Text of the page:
Best Practice for Retrofitting Glass Block
May 5, 2012 9:16 AM   Subscribe

Opening in concrete block wall doesn't evenly divide by glass block sizes. Now what?

Construction-knowledgeable mefites, I have a home built in the 40s with a 39.5 x 44.5 opening in one of my basement rooms. This is close but not quite for glass block. What's best practice here?

Additional info: Planning on using Pittsburgh Corning loose glass block (local!) that I'll mortar together. Not trying to make an architectural statement here. Trying to deal with a broken pane on the old window.

Piggyback question: do I need to put a vent in the window? I'm leaning towards not putting a vent in.
posted by bfranklin to Home & Garden (12 answers total)
Pittsburgh Corning's site says that the glass block is 8x8x4 - can you clarify if that's the actual dimension or the nominal dimension? Because a typical concrete masonry unit (CMU) will be listed as 8x8x16, but will actually measure 7 5/8" x 7 5/8" x 15 5/8" - the 3/8" is made up by the mortar joint. If the glass block follows the same convention (and it would be incredibly stupid for them not to, since they're specifically meant to work with standard CMU sizes), then you might be okay on at least the 39.5 dimension (you may be able to eat up a 1/2" in mortar thickness if you need to). For the 44.5, maybe they have glass half-blocks?

Actually, if you look here (pdf file), the actual size is 1/4" less than the size stated (the nominal size). There are some styles of glass block that have 4x8 face sizes, so if your complete window ends up being five 8" units wide x five 8" units and one 4" unit high, you may be OK.
posted by LionIndex at 9:29 AM on May 5, 2012

Basically, for your 39.5 dimension you're looking at 5 blocks with 1/8" mortar joints between them and the existing opening.

The other way, you'll have 5 whole blocks, one half block, and slightly larger than 1/4" mortar joints.

You may want to check with Pittsburgh Corning to see if the 1/8" joints are acceptable for them. I would guess that they would be if the 39.5 dimension is horizontal since it's pretty common to do a curved wall with glass units by altering the thickness of the joints, but it would be better to hear it from them.
posted by LionIndex at 9:44 AM on May 5, 2012 [1 favorite]

You might want to check if having a vent is required by code. I think they're ugly, but I would probably install one if I were re-blocking a window. Also, I'm assuming this isn't in a bedroom or if so there's another egress window?

If the blocks+mortar don't come to a nice round number, can you use those flat, thin cinderblocks to make up the difference?
posted by MonsieurBon at 9:47 AM on May 5, 2012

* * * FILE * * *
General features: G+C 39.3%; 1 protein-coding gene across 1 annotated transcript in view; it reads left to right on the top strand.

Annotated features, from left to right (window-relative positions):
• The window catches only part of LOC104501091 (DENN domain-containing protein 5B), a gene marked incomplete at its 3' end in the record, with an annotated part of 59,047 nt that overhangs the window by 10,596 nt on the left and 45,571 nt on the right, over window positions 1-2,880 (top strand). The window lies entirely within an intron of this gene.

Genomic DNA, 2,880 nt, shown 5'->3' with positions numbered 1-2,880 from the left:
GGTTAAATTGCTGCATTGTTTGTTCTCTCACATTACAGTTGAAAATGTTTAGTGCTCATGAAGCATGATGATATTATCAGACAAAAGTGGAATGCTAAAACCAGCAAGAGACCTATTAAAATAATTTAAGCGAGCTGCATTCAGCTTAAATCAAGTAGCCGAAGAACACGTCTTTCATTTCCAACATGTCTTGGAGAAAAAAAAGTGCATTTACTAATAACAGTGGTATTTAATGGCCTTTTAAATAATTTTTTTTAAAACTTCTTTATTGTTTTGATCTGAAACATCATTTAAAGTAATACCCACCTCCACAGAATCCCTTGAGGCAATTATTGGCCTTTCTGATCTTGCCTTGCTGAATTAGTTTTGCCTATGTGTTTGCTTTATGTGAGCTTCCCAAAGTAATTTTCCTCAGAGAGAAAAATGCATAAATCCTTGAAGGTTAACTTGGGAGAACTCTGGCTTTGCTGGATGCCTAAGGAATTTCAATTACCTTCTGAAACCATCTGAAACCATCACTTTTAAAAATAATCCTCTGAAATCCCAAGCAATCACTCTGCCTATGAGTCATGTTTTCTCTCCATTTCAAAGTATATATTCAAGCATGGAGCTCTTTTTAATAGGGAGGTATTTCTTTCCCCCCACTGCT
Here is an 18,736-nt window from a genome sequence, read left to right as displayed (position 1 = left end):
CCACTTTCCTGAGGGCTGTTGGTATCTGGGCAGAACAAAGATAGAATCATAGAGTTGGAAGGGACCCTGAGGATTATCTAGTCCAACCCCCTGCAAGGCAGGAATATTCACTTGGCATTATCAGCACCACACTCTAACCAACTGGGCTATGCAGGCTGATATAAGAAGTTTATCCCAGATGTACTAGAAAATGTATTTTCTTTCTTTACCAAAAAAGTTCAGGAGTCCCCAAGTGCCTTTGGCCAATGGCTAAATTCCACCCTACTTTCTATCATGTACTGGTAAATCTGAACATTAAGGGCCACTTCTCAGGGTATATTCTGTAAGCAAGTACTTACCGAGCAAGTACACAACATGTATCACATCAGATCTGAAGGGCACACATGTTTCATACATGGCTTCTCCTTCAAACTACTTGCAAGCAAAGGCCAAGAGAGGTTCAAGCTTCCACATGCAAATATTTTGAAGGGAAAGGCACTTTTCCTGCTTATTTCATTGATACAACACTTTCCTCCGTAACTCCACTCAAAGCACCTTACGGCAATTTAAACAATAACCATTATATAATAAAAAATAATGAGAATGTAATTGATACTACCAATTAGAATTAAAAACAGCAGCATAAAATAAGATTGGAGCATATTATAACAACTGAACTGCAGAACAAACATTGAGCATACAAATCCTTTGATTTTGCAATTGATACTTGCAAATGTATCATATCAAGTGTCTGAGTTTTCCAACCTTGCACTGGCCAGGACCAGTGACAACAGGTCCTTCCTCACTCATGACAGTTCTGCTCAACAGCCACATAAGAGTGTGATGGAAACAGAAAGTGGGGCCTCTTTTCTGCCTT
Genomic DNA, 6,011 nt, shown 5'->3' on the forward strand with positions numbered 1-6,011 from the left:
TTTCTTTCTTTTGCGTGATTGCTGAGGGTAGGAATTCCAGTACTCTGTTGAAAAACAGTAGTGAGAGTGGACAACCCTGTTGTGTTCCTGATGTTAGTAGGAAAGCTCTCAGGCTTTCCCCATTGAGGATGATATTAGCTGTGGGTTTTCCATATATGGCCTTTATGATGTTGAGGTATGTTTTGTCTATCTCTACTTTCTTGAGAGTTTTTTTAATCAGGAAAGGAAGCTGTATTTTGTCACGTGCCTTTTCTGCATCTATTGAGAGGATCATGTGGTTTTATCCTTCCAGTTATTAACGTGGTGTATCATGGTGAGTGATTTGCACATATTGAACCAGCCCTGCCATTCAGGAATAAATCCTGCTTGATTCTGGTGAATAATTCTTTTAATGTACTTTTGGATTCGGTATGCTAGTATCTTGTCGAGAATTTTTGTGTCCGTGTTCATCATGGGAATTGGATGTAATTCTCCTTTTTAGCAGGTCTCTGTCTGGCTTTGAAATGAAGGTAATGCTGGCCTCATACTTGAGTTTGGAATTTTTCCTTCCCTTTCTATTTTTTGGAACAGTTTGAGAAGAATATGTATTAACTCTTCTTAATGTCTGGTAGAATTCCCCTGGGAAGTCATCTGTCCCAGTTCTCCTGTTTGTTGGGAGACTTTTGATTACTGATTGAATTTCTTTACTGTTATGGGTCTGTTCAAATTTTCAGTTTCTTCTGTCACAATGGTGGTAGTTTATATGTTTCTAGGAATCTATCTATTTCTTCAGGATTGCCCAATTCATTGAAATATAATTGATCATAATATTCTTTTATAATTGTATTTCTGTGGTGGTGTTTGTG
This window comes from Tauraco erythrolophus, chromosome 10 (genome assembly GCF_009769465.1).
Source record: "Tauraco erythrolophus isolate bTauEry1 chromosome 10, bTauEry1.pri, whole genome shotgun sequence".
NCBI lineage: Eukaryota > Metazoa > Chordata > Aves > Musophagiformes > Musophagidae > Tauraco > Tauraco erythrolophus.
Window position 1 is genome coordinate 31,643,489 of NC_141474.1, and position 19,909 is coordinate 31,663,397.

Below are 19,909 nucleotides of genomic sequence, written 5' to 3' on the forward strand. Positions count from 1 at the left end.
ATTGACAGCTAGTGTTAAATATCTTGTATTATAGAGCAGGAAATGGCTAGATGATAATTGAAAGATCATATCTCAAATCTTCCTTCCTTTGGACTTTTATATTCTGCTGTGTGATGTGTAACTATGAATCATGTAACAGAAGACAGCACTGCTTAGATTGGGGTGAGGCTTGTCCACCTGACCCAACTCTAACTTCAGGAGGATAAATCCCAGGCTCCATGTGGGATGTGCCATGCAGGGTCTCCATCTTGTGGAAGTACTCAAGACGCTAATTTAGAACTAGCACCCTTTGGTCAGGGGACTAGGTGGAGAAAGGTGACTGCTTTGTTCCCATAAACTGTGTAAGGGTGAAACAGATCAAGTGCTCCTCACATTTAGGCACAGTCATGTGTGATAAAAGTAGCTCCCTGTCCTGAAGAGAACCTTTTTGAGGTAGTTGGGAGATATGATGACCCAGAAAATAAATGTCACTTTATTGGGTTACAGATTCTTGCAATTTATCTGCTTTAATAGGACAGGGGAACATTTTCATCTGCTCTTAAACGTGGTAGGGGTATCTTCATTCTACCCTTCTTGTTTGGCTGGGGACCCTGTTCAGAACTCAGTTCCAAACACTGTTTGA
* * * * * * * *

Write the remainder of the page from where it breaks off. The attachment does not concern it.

You can always frame it in to the size you need as well. The opening will be smaller, but you can make it the exact size you need.

They also have glass block vents available.
posted by Vaike at 9:53 AM on May 5, 2012

If the broken pane is the reason for switching to glass block, why not fix the old window instead?
posted by jon1270 at 9:58 AM on May 5, 2012

You may run afoul of fire code requirements for basement egress.
Repairing the broken pane is probably the safer option.
posted by the Real Dan at 12:05 PM on May 5, 2012

LionIndex: Yes, those sizes are nominal.

Monsieur/Real Dan: Have another window and a door for egress. Safe under code. The basement exits at grade at the rear of the house.

jon1720: Original 1940s steel frame window with 0 R value. It's overdue for an upgrade.
posted by bfranklin at 12:26 PM on May 5, 2012

I just used some bricks to edge around the window. I used grey bricks the same thickness as the glass blocks and it worked fine.
posted by gjc at 1:46 PM on May 5, 2012

Original 1940s steel frame window with 0 R value. It's overdue for an upgrade.

Glass block has a low R-value. It's better than single pane glass but that's about it. If efficiency is one of your targets there are modern double pane windows (with argon fill, low-E coatings, etc) that handily beat glass block.
posted by 6550 at 2:26 PM on May 5, 2012

Yes, those sizes are nominal.

Yeah, I figured that out. The dimensions I gave on the mortar joints and stuff are based on actual sizes.

Have another window and a door for egress. Safe under code. The basement exits at grade at the rear of the house.

You need a window (or door) that can function as an exit directly to the exterior, not a door to the interior of the house and a window. You do need ventilation to the room, but if you've already got another operable window in the same room you may be OK.
posted by LionIndex at 2:40 PM on May 5, 2012

Yes, the second window functions as egress directly to my rear patio. I am comfortable with the requirements of fire code in my area and am confident that converting this window to block will not present an issue.

6550: Pittsburgh Corning manufactures high efficiency block.
posted by bfranklin at 3:01 PM on May 5, 2012

The R-value of their most efficient glass blocks is well under that of the cheapest double pane window available at Lowe's. I love the look of glass black walls and windows and I truly wish it was more efficient, but the conclusion I came to is that it simply is not a good choice in any climate with a significant heating requirement.
posted by 6550 at 3:23 PM on May 5, 2012

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